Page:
Buried in Treasure

Finding help for hoarding behavior

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We all have that special junk drawer or maybe an entire room that we use for those things that we just don’t know how to let go. But for some people, clutter can become such a problem that it impacts their quality of life. 

“Hoarding behavior affects approximately 5% of the United States population,” says Samantha Austin, a behavioral health specialist at Senior and Disability Services in Central Point. “Half of those people suffer from depression. These individuals are quite often very intelligent, caring, successful professionals who suffer from an inability to get rid of clutter. There is more coming in than going out. They sometimes get to the point of being unable to move safely in their homes.”

Hoarding behaviors are more prevalent in older adults, according to Susan Jay Rounds, behavioral health specialist at Senior and Disability Services, Rogue Valley Council of Governments in Central Point. “This can be because of physical disabilities, health issues or finances. There is also a higher rate of depression among older adults,” she says. 

Individuals with hoarding behaviors can often feel overwhelmed, have a difficult time making decisions, have unhelpful beliefs (around perfectionism, responsibility, source of identity and control), while others experience a strong sense of avoidance or tend to overthink a situation, Rounds describes.

“In our workshops, we say a person who experiences the behavior of hoarding is one who has difficulty discarding items and feels strong urges to save things/clutter,” Rounds says. “They also may experience distress and impaired functioning. This condition can be experienced on a continuum from mild to severe.”

Rounds and Austin say the Buried in Treasure workshops offer hope to those experiencing the behavior of hoarding. The workshops follow the book Buried in Treasures by David Tolin, Randy O. Frost and Gail Steketee, which lays out a scientifically-based program for treating this condition. 

“Our workshops take them through activities step-by-step that help them develop the strength and stamina to make decisions about what to keep, and what to let go of,” Austin says.

Participants who attend the Buried in Treasure workshop report lower levels of anxiety and an increased ability to stay focused, according to Rounds. “One participant, who wishes to remain anonymous, wrote the following: ‘Before the class, everything felt overwhelming and frightening. As the class progressed, I began to feel empowered and hopeful. I believed there was an answer that was supportive of change without causing more trauma. It really helped provide the tools for change.’”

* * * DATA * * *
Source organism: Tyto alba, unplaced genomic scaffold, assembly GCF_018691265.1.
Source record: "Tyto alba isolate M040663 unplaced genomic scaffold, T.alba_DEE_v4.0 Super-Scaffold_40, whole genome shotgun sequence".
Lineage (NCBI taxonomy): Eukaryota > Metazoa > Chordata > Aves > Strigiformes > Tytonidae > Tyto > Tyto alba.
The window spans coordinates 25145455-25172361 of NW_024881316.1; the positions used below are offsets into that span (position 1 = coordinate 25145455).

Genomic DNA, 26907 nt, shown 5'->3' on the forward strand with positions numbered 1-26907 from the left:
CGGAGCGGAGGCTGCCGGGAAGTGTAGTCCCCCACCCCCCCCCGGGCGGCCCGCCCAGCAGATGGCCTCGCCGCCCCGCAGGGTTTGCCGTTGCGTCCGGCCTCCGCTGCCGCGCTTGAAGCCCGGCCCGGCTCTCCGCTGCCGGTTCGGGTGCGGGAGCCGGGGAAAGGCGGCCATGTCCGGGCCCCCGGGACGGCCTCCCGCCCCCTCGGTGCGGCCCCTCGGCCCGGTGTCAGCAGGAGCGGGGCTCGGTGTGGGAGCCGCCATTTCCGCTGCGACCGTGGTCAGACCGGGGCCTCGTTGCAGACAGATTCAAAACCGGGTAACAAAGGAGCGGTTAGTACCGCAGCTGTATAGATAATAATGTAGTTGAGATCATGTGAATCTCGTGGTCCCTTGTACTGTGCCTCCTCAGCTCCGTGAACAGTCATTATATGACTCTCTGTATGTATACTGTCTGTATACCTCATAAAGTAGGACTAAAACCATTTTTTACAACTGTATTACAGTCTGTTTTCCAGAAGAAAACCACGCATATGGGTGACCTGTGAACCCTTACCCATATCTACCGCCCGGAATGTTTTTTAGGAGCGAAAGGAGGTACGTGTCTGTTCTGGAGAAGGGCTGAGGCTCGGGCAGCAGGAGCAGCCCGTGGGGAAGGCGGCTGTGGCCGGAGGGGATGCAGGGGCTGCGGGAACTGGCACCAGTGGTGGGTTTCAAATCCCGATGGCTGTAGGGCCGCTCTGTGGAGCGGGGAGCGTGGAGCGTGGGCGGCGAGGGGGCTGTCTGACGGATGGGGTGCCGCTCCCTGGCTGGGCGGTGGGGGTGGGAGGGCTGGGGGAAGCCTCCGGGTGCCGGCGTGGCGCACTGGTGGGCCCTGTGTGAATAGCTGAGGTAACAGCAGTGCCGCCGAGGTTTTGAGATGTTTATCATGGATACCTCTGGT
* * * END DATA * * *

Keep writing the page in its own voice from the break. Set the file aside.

Helping with hoarding

For friends or relatives, the absolute worst step is to go in and clear out a person’s home who has the behavior of hoarding, Rounds says. The book “Buried in Treasure” offers the following advice:

Do: 

  • Be on their team. Offer to be there for support and as an assistant when the person wants to declutter. Let the person direct the areas they want to work on and the way they want to work on it. 
  • Help the person stay focused on the task. Help separate a declutter task into smaller steps. 
  • Provide emotional support. Be gentle and offer empathy, instead of being a drill sergeant or taskmaster. 
  • Visit the person’s home without talking about the behavior or outcomes of hoarding. 
  • Empower. Help the person make decisions but don’t make them for them. 
  • Be a cheerleader. Telling them you believe they can acquire less and discard more; noticing when they are doing a good job. 
  • Lend muscle. Help with hauling away.
  • Be an empathetic friend. Accompany the person to yard sales or stores with the purpose of not buying anything. 

Don’t:

  • Don’t argue. 
  • Don’t take over decisions.
  • Don’t touch or move anything without permission. 
  • Don’t tell the person how he or she should feel. 
  • Don’t work beyond your own tolerance level. 
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More to Explore

What are the signs of hoarding?

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 If you suspect you or someone you know is experiencing hoarding behaviors, there are specific things to look for according to Susan Jay Rounds, behavioral health specialist:

  • Clutter creep: The home may have a large disorganized pile of items taking up a large corner of a room or perhaps an entire room covered with disorganized items, so that the floor is not visible, and the room cannot be used. 
  • Overtaken by towers and piles: Very organized but large towers of items stacked 4 feet or higher so that there is only a narrow pathway going through the home. For example, piles of paperwork, whether its piles of newspapers, magazines, bills and general paperwork. The piles of items can be very organized, neatly in containers and stacked. 
  • Quantity and duration: The key would be the large number of containers, (some individuals pay for several storage sheds filled with possessions), how long the containers have been stored.
  • Emotional attachment: how emotionally difficult it would be for the owner to discard the items and how much is the person paying to store their items. Other challenges for people with this condition can include feeling a very strong attachment to their items so that thinking of discarding them causes significant anxiety and depression. 

 

 

 

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